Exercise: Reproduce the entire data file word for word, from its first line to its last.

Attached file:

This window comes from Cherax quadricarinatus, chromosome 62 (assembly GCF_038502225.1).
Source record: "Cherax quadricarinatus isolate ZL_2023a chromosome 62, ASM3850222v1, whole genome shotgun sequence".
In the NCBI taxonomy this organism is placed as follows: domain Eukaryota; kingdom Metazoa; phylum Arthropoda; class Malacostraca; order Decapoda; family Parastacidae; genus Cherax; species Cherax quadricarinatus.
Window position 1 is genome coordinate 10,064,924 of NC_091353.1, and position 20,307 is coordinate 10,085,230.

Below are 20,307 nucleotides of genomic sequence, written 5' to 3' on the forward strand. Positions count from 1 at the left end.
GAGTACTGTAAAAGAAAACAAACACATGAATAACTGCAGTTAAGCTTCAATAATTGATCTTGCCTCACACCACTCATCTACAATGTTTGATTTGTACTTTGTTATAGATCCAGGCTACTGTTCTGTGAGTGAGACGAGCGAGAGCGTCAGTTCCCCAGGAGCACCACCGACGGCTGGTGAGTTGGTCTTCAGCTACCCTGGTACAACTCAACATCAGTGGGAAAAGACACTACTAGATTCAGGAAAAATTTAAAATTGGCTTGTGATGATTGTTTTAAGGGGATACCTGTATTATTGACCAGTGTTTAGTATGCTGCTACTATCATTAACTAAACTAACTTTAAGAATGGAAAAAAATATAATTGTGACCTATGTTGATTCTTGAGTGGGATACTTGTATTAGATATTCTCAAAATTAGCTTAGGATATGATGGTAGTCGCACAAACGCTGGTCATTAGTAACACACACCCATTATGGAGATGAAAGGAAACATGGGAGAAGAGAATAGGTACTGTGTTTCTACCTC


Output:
This window comes from Cherax quadricarinatus, chromosome 62 (assembly GCF_038502225.1).
Source record: "Cherax quadricarinatus isolate ZL_2023a chromosome 62, ASM3850222v1, whole genome shotgun sequence".
In the NCBI taxonomy this organism is placed as follows: domain Eukaryota; kingdom Metazoa; phylum Arthropoda; class Malacostraca; order Decapoda; family Parastacidae; genus Cherax; species Cherax quadricarinatus.
Window position 1 is genome coordinate 10,064,924 of NC_091353.1, and position 20,307 is coordinate 10,085,230.

Below are 20,307 nucleotides of genomic sequence, written 5' to 3' on the forward strand. Positions count from 1 at the left end.
GAGTACTGTAAAAGAAAACAAACACATGAATAACTGCAGTTAAGCTTCAATAATTGATCTTGCCTCACACCACTCATCTACAATGTTTGATTTGTACTTTGTTATAGATCCAGGCTACTGTTCTGTGAGTGAGACGAGCGAGAGCGTCAGTTCCCCAGGAGCACCACCGACGGCTGGTGAGTTGGTCTTCAGCTACCCTGGTACAACTCAACATCAGTGGGAAAAGACACTACTAGATTCAGGAAAAATTTAAAATTGGCTTGTGATGATTGTTTTAAGGGGATACCTGTATTATTGACCAGTGTTTAGTATGCTGCTACTATCATTAACTAAACTAACTTTAAGAATGGAAAAAAATATAATTGTGACCTATGTTGATTCTTGAGTGGGATACTTGTATTAGATATTCTCAAAATTAGCTTAGGATATGATGGTAGTCGCACAAACGCTGGTCATTAGTAACACACACCCATTATGGAGATGAAAGGAAACATGGGAGAAGAGAATAGGTACTGTGTTTCTACCTC